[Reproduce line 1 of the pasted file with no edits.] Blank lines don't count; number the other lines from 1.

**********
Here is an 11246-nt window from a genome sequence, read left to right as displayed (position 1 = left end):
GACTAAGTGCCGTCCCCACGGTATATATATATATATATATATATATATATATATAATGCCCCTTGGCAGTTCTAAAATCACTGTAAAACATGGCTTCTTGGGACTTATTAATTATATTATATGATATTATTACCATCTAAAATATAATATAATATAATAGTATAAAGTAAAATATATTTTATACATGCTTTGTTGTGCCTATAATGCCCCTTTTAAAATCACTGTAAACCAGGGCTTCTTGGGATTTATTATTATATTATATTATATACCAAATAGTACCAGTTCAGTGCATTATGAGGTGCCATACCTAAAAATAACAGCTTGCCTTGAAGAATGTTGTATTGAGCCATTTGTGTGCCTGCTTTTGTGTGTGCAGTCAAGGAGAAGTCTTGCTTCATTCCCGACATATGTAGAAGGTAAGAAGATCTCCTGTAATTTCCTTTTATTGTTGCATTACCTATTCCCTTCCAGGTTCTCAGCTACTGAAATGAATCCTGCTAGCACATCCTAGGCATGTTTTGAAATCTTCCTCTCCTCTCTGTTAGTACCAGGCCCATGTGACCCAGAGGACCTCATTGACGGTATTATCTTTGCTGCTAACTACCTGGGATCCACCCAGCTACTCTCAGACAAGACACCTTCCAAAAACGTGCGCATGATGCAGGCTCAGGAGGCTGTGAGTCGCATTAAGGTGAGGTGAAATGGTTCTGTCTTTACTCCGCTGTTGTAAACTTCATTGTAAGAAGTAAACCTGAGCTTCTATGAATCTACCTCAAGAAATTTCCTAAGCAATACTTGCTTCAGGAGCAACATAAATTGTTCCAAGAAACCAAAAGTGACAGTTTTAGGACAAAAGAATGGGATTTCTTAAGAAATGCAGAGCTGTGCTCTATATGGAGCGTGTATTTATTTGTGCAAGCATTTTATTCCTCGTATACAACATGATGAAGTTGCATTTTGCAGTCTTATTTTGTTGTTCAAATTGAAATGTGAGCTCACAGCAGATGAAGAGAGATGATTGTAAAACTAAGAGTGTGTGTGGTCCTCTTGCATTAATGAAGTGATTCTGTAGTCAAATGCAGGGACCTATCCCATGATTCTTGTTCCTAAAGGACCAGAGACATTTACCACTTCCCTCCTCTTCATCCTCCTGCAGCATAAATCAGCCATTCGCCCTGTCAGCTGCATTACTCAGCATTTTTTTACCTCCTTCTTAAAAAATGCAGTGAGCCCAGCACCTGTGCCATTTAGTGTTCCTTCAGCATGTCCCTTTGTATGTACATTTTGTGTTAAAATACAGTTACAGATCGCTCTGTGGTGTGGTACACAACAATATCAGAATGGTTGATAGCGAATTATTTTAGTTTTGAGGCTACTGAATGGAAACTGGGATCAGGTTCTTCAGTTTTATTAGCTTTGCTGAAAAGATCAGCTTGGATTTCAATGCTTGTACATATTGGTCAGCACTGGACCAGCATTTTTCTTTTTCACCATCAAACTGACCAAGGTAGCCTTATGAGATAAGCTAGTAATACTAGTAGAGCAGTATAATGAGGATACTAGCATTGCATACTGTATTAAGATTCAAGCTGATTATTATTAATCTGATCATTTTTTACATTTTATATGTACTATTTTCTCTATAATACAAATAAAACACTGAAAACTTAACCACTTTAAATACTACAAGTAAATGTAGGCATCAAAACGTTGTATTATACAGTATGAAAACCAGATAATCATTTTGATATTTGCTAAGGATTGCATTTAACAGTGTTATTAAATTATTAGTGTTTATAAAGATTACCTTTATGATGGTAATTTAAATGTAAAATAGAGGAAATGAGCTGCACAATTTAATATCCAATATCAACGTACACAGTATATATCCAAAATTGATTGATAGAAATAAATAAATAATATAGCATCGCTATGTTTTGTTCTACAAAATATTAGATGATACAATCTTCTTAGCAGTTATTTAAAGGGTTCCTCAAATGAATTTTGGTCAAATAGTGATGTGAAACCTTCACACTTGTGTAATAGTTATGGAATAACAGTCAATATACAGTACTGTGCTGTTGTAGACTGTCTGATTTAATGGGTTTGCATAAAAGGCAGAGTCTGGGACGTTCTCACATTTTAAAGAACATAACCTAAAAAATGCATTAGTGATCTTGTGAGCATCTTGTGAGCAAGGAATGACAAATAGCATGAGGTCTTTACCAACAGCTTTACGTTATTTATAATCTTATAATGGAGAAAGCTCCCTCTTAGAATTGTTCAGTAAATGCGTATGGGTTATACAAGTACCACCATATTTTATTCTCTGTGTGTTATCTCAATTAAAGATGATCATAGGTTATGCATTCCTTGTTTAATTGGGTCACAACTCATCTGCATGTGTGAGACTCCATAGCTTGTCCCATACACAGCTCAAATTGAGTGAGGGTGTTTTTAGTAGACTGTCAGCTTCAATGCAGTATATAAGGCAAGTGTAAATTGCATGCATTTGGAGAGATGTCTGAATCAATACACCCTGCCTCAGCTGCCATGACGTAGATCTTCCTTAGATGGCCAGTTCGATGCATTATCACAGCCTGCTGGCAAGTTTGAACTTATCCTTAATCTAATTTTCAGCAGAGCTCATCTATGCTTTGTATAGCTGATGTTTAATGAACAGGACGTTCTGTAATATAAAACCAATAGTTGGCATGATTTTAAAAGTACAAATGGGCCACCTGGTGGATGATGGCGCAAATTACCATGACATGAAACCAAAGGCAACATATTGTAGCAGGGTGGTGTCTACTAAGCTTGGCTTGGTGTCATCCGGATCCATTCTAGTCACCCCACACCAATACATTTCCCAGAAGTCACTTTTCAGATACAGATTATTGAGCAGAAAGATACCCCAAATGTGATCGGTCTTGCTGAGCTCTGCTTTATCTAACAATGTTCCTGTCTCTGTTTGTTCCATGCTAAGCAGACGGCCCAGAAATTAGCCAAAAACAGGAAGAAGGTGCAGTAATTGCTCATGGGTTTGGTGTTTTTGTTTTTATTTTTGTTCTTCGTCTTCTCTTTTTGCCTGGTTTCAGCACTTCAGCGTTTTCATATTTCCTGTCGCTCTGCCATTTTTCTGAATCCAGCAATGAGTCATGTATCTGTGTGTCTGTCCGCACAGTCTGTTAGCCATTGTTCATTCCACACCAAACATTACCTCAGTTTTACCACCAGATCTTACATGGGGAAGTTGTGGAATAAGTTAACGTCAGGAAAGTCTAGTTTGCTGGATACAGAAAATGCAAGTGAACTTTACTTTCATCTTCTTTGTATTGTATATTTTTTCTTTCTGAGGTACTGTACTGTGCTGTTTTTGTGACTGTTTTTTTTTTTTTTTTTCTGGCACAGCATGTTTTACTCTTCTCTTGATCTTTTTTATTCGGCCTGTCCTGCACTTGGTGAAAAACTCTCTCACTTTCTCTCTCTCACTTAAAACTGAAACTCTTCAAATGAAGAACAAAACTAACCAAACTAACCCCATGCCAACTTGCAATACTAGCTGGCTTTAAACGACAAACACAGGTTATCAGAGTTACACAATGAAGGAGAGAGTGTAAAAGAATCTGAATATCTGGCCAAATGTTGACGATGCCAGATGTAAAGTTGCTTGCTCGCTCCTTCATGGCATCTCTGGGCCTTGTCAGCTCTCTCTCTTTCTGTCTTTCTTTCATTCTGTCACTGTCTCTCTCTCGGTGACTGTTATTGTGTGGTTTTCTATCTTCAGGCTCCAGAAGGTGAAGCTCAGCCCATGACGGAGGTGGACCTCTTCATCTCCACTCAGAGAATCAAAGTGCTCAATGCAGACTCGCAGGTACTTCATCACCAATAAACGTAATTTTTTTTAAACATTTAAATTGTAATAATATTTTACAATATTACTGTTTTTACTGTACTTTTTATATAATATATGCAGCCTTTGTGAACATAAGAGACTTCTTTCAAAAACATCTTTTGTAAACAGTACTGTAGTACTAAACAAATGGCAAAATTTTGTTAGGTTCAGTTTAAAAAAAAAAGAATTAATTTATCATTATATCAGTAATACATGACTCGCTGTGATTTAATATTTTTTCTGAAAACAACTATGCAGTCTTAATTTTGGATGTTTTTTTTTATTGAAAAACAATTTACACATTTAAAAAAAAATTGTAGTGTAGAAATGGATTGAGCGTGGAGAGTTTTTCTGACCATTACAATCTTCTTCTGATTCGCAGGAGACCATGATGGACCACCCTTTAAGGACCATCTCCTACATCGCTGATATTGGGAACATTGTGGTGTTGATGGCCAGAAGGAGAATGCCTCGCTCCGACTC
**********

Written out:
Here is an 11246-nt window from a genome sequence, read left to right as displayed (position 1 = left end):